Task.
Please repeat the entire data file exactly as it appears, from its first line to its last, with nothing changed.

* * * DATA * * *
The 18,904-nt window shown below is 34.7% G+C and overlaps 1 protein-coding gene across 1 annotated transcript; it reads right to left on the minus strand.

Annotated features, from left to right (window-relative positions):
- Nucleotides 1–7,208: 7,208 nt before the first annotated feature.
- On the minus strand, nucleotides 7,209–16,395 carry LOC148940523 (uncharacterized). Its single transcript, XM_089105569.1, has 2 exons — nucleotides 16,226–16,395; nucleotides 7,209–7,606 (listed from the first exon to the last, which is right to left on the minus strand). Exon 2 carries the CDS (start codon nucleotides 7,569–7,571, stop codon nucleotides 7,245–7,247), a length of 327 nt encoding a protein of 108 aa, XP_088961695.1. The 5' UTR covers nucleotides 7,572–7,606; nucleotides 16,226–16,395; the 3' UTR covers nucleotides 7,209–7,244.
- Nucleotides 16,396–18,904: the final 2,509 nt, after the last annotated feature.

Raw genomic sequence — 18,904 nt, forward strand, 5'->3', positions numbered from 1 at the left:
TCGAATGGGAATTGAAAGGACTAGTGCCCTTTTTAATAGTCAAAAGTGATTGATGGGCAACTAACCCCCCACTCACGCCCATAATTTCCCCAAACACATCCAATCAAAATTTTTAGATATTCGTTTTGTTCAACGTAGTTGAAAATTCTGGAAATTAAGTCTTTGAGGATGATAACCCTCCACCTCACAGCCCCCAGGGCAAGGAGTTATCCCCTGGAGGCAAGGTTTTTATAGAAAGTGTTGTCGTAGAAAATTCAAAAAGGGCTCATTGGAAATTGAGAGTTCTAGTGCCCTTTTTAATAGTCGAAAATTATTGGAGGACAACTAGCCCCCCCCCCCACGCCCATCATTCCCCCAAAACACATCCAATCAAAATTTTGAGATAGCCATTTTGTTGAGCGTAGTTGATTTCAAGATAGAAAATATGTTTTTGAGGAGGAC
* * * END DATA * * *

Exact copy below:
The 18,904-nt window shown below is 34.7% G+C and overlaps 1 protein-coding gene across 1 annotated transcript; it reads right to left on the minus strand.

Annotated features, from left to right (window-relative positions):
- Nucleotides 1–7,208: 7,208 nt before the first annotated feature.
- On the minus strand, nucleotides 7,209–16,395 carry LOC148940523 (uncharacterized). Its single transcript, XM_089105569.1, has 2 exons — nucleotides 16,226–16,395; nucleotides 7,209–7,606 (listed from the first exon to the last, which is right to left on the minus strand). Exon 2 carries the CDS (start codon nucleotides 7,569–7,571, stop codon nucleotides 7,245–7,247), a length of 327 nt encoding a protein of 108 aa, XP_088961695.1. The 5' UTR covers nucleotides 7,572–7,606; nucleotides 16,226–16,395; the 3' UTR covers nucleotides 7,209–7,244.
- Nucleotides 16,396–18,904: the final 2,509 nt, after the last annotated feature.

Raw genomic sequence — 18,904 nt, forward strand, 5'->3', positions numbered from 1 at the left:
TCGAATGGGAATTGAAAGGACTAGTGCCCTTTTTAATAGTCAAAAGTGATTGATGGGCAACTAACCCCCCACTCACGCCCATAATTTCCCCAAACACATCCAATCAAAATTTTTAGATATTCGTTTTGTTCAACGTAGTTGAAAATTCTGGAAATTAAGTCTTTGAGGATGATAACCCTCCACCTCACAGCCCCCAGGGCAAGGAGTTATCCCCTGGAGGCAAGGTTTTTATAGAAAGTGTTGTCGTAGAAAATTCAAAAAGGGCTCATTGGAAATTGAGAGTTCTAGTGCCCTTTTTAATAGTCGAAAATTATTGGAGGACAACTAGCCCCCCCCCCCACGCCCATCATTCCCCCAAAACACATCCAATCAAAATTTTGAGATAGCCATTTTGTTGAGCGTAGTTGATTTCAAGATAGAAAATATGTTTTTGAGGAGGAC